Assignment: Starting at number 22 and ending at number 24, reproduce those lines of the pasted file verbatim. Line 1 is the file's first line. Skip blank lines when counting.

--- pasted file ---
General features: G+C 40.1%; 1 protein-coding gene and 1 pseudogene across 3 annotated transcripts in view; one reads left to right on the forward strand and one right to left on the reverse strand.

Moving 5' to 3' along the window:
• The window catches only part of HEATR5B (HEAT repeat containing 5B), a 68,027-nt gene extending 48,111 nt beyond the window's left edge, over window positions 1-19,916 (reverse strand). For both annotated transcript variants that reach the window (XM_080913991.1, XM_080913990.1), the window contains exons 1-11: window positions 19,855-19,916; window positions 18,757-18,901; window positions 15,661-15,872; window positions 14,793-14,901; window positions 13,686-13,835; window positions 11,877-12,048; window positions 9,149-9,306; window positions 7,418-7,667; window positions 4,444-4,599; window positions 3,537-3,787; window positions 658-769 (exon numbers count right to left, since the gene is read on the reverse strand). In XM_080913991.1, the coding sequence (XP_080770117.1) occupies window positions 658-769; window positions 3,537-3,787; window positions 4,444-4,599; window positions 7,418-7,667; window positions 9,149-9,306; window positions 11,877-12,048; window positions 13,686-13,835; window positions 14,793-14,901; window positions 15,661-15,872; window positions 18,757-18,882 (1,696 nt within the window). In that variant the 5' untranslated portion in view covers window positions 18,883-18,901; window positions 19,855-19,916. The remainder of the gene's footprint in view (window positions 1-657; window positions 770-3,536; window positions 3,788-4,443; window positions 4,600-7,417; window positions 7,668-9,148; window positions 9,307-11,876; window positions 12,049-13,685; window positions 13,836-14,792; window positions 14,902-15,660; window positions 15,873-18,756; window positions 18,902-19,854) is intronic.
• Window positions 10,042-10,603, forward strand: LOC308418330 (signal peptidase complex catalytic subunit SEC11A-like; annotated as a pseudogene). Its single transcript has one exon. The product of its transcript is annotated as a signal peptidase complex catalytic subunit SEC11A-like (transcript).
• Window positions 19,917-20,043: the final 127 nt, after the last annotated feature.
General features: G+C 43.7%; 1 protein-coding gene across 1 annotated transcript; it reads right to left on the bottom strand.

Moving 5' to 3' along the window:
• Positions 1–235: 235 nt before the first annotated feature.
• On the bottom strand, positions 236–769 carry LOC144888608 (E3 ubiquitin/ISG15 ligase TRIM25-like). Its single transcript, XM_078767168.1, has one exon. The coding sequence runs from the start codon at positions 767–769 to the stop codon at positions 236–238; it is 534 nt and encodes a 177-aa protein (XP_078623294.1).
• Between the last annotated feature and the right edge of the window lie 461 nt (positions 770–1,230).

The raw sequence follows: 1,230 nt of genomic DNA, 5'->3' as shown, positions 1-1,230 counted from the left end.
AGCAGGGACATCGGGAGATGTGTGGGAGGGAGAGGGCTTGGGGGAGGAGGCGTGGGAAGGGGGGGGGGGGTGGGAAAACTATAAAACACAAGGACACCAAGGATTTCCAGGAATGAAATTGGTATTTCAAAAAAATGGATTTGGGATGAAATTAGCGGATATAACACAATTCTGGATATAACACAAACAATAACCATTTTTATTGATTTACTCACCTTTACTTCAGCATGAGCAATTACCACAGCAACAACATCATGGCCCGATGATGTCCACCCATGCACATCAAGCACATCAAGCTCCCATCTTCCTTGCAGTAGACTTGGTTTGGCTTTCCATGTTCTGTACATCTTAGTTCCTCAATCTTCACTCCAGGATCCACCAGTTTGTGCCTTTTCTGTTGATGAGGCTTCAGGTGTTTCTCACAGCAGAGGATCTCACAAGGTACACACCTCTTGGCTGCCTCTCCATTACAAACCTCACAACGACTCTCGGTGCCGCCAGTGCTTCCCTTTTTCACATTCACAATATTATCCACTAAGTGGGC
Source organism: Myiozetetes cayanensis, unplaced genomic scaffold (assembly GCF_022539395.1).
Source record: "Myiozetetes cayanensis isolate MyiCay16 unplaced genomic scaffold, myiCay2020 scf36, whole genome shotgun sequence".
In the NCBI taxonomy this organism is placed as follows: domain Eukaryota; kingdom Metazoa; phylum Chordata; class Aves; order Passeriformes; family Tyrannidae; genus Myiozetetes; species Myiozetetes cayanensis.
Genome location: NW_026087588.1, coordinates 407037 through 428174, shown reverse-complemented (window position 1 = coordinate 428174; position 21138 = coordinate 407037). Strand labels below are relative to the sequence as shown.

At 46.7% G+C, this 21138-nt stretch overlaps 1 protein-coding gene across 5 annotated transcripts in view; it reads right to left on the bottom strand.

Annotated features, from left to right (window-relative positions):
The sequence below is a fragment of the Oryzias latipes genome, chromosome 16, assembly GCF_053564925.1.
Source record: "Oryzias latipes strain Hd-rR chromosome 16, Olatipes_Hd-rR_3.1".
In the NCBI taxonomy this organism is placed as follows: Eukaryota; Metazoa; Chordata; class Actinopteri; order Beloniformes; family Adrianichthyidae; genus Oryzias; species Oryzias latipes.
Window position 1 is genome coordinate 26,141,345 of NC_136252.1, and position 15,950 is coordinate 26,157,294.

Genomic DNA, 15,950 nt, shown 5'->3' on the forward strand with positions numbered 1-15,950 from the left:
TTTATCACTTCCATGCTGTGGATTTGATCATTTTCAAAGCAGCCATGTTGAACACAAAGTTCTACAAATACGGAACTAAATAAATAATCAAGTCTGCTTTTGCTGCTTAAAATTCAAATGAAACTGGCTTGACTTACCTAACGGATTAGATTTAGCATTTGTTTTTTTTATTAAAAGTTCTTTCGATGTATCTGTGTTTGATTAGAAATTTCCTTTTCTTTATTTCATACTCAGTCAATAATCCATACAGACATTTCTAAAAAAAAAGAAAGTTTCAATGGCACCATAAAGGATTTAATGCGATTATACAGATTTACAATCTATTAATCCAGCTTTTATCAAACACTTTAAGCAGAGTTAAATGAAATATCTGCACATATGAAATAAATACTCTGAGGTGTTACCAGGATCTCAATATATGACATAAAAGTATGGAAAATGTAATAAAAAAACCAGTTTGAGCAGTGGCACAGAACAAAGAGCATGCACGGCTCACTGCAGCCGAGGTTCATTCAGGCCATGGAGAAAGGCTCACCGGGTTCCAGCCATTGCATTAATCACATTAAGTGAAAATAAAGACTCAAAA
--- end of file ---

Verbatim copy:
Window position 1 is genome coordinate 26,141,345 of NC_136252.1, and position 15,950 is coordinate 26,157,294.

Genomic DNA, 15,950 nt, shown 5'->3' on the forward strand with positions numbered 1-15,950 from the left:
TTTATCACTTCCATGCTGTGGATTTGATCATTTTCAAAGCAGCCATGTTGAACACAAAGTTCTACAAATACGGAACTAAATAAATAATCAAGTCTGCTTTTGCTGCTTAAAATTCAAATGAAACTGGCTTGACTTACCTAACGGATTAGATTTAGCATTTGTTTTTTTTATTAAAAGTTCTTTCGATGTATCTGTGTTTGATTAGAAATTTCCTTTTCTTTATTTCATACTCAGTCAATAATCCATACAGACATTTCTAAAAAAAAAGAAAGTTTCAATGGCACCATAAAGGATTTAATGCGATTATACAGATTTACAATCTATTAATCCAGCTTTTATCAAACACTTTAAGCAGAGTTAAATGAAATATCTGCACATATGAAATAAATACTCTGAGGTGTTACCAGGATCTCAATATATGACATAAAAGTATGGAAAATGTAATAAAAAAACCAGTTTGAGCAGTGGCACAGAACAAAGAGCATGCACGGCTCACTGCAGCCGAGGTTCATTCAGGCCATGGAGAAAGGCTCACCGGGTTCCAGCCATTGCATTAATCACATTAAGTGAAAATAAAGACTCAAAA